Association Profile

The ASFP (Association for Specialist Fire Protection): a profile of the UK body for passive fire protection

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October 7, 2016

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A profile of the Association for Specialist Fire Protection (ASFP), the trade association that represents contractors, test houses, consultants and manufacturers in the UK’s passive fire protection industry.


Company history/background

The Association for Specialist Fire Protection is a UK advisory trade body founded in 1975 to represent, support and promote the activities and key issues affecting the fire protection industry in the UK and, increasingly, internationally, in relation to all forms of passive fire protection (PFP) in the built environment.

Recognised as one the UK’s leading authorities on the importance, specification, procurement and installation of PFP products, and giving a voice to all those involved in the supply chain of PFP, including manufacturers, distributors, contractors, installers, specifiers, certification bodies and end users, the ASFP’s mantra is to pioneer fire protection through innovation and professionalism, with an emphasis on raising quality and standards.

All PFP products have the objective of containing or slowing the spread of fires. They can include fire protection systems for steel and concrete, fire-resisting ductwork, fire-resistant walls and doors, fire dampers, penetration seals, compartmentalisation and fire stopping.

Below is a 2015 interview with current CEO Wilf Butcher

Mission statement 

The ASFP is dedicated to the protection of life, property, the environment and heritage. Its purpose is to promote continuous improvement in all aspects of passive fire protection.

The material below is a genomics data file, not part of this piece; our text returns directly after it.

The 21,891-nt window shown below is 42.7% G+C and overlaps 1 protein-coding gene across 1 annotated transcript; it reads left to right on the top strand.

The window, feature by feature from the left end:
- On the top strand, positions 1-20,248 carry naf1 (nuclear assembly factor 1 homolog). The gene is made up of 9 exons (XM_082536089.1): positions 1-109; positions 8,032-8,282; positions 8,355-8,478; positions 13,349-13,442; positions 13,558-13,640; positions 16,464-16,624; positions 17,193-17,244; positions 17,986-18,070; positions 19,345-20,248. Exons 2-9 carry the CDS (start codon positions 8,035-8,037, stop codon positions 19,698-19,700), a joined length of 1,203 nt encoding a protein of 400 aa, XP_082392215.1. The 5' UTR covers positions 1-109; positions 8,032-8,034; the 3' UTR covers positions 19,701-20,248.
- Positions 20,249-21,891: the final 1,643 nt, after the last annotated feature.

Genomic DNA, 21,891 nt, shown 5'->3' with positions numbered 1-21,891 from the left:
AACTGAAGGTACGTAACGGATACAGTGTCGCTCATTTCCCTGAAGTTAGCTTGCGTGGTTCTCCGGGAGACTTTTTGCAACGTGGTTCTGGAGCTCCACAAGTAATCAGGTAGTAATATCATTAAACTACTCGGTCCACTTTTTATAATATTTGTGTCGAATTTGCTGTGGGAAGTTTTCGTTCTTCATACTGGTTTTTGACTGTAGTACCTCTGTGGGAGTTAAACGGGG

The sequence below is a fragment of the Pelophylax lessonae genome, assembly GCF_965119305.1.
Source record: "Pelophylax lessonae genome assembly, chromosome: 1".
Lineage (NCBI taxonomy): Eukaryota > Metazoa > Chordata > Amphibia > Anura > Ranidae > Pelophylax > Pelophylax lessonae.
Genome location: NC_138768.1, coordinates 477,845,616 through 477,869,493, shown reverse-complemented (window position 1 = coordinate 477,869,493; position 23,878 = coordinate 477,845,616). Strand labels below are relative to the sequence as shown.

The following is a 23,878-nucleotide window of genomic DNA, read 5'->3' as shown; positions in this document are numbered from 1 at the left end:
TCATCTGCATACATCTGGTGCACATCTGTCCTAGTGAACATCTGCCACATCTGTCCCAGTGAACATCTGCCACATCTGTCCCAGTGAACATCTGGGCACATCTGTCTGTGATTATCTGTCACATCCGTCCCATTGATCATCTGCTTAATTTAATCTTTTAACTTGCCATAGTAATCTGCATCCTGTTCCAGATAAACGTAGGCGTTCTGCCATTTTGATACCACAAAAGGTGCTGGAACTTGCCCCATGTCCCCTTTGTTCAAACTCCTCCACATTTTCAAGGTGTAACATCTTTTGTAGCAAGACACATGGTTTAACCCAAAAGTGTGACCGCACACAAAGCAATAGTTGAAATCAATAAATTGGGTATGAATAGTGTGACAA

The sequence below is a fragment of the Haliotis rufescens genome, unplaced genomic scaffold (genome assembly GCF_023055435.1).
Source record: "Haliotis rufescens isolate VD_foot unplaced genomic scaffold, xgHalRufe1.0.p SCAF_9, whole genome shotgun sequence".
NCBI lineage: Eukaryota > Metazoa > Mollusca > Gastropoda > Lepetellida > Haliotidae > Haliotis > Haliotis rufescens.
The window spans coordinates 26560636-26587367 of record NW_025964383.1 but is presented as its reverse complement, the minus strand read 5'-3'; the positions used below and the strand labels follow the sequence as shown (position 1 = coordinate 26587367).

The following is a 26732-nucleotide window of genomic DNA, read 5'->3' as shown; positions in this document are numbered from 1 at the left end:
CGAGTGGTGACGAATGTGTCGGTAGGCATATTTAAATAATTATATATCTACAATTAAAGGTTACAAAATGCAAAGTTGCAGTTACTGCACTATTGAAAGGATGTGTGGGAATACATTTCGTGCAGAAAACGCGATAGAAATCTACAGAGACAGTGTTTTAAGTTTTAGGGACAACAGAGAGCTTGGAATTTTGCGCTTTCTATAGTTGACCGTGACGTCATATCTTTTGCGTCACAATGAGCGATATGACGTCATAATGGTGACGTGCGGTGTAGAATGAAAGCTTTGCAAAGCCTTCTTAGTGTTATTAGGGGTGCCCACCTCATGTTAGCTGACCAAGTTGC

It works with local and national government, regulatory and international standard setting bodies both directly, and via other sector groups, to achieve these aims, providing publications, videos, technical advice, seminars, training and member support. It endeavours to increase the quality of installed fire protection within all forms of construction. The ASFP strives to promote excellence in the design and installation of fire protection products through high quality and technical expertise.

The ASFP calls itself the most recognised trade body in the fire protection industry and a blue chip player in that industry, saying that everything it says and does is for the benefit of its members and the built environment.

The organisation aims to raise the awareness of PFP and its critical role with a continued focus on the importance of quality and competency and the benefit of specifying third party certification throughout the process, as well as providing support for the Responsible Person.


Over the 40-plus years of its existence, the ASFP has made, and continues to make, an important contribution to developing key guidance and standards in the UK passive fire protection sector. It has responded to the significant changes and challenges that are taking place within the built environment in terms of technical innovation, regulatory direction, the changing political dimension, evolving commercial forces and geographic expansion of the industry.